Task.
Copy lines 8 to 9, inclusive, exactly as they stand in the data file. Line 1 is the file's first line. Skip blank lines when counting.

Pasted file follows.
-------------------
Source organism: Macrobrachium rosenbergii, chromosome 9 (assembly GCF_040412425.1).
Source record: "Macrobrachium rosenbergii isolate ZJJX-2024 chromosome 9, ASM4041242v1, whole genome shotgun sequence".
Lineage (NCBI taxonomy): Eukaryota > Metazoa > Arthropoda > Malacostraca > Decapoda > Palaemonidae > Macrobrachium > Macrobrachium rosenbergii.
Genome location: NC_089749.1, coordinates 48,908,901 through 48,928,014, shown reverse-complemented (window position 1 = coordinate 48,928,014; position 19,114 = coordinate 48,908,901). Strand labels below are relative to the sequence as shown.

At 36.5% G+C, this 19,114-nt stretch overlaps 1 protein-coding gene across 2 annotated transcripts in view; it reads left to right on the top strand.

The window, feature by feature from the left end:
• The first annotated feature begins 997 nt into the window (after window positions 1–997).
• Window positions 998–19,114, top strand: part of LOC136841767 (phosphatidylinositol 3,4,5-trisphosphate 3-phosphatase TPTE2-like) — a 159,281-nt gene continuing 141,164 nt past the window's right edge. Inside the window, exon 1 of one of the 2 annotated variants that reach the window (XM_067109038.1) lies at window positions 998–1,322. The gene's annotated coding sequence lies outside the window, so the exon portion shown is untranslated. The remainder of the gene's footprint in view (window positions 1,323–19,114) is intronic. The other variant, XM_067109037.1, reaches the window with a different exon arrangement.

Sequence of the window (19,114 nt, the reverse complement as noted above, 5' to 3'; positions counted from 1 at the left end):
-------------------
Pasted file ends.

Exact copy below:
• Window positions 998–19,114, top strand: part of LOC136841767 (phosphatidylinositol 3,4,5-trisphosphate 3-phosphatase TPTE2-like) — a 159,281-nt gene continuing 141,164 nt past the window's right edge. Inside the window, exon 1 of one of the 2 annotated variants that reach the window (XM_067109038.1) lies at window positions 998–1,322. The gene's annotated coding sequence lies outside the window, so the exon portion shown is untranslated. The remainder of the gene's footprint in view (window positions 1,323–19,114) is intronic. The other variant, XM_067109037.1, reaches the window with a different exon arrangement.

Sequence of the window (19,114 nt, the reverse complement as noted above, 5' to 3'; positions counted from 1 at the left end):